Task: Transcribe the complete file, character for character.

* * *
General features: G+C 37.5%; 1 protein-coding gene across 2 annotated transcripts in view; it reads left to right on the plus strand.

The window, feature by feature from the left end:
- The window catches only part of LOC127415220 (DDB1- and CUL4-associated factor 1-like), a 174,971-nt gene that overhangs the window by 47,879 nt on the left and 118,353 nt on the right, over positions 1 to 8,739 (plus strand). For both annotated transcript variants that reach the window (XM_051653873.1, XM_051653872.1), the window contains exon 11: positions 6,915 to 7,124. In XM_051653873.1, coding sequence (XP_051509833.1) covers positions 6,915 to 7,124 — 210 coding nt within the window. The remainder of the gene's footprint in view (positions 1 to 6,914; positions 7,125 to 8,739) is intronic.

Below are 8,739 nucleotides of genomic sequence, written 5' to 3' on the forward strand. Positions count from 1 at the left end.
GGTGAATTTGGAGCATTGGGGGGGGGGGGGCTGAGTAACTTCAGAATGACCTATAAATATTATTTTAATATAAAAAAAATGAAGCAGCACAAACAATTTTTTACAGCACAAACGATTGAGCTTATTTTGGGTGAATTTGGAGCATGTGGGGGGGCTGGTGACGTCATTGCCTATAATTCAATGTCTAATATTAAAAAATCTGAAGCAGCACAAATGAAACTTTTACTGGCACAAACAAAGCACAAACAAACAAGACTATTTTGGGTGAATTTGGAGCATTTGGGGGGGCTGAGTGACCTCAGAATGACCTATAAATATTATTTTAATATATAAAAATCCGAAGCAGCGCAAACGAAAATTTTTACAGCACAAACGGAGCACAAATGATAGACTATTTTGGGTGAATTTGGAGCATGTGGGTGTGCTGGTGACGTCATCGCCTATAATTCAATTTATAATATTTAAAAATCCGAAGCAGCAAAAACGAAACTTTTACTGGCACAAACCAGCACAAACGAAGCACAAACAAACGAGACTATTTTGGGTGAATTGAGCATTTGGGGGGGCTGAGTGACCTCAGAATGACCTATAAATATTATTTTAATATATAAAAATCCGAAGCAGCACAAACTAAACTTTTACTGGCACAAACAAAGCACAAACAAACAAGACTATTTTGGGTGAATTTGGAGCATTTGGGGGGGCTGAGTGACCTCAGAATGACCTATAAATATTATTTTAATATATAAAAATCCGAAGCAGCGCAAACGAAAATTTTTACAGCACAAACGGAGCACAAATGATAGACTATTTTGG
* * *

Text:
General features: G+C 37.5%; 1 protein-coding gene across 2 annotated transcripts in view; it reads left to right on the plus strand.

The window, feature by feature from the left end:
- The window catches only part of LOC127415220 (DDB1- and CUL4-associated factor 1-like), a 174,971-nt gene that overhangs the window by 47,879 nt on the left and 118,353 nt on the right, over positions 1 to 8,739 (plus strand). For both annotated transcript variants that reach the window (XM_051653873.1, XM_051653872.1), the window contains exon 11: positions 6,915 to 7,124. In XM_051653873.1, coding sequence (XP_051509833.1) covers positions 6,915 to 7,124 — 210 coding nt within the window. The remainder of the gene's footprint in view (positions 1 to 6,914; positions 7,125 to 8,739) is intronic.

Below are 8,739 nucleotides of genomic sequence, written 5' to 3' on the forward strand. Positions count from 1 at the left end.
GGTGAATTTGGAGCATTGGGGGGGGGGGGGCTGAGTAACTTCAGAATGACCTATAAATATTATTTTAATATAAAAAAAATGAAGCAGCACAAACAATTTTTTACAGCACAAACGATTGAGCTTATTTTGGGTGAATTTGGAGCATGTGGGGGGGCTGGTGACGTCATTGCCTATAATTCAATGTCTAATATTAAAAAATCTGAAGCAGCACAAATGAAACTTTTACTGGCACAAACAAAGCACAAACAAACAAGACTATTTTGGGTGAATTTGGAGCATTTGGGGGGGCTGAGTGACCTCAGAATGACCTATAAATATTATTTTAATATATAAAAATCCGAAGCAGCGCAAACGAAAATTTTTACAGCACAAACGGAGCACAAATGATAGACTATTTTGGGTGAATTTGGAGCATGTGGGTGTGCTGGTGACGTCATCGCCTATAATTCAATTTATAATATTTAAAAATCCGAAGCAGCAAAAACGAAACTTTTACTGGCACAAACCAGCACAAACGAAGCACAAACAAACGAGACTATTTTGGGTGAATTGAGCATTTGGGGGGGCTGAGTGACCTCAGAATGACCTATAAATATTATTTTAATATATAAAAATCCGAAGCAGCACAAACTAAACTTTTACTGGCACAAACAAAGCACAAACAAACAAGACTATTTTGGGTGAATTTGGAGCATTTGGGGGGGCTGAGTGACCTCAGAATGACCTATAAATATTATTTTAATATATAAAAATCCGAAGCAGCGCAAACGAAAATTTTTACAGCACAAACGGAGCACAAATGATAGACTATTTTGG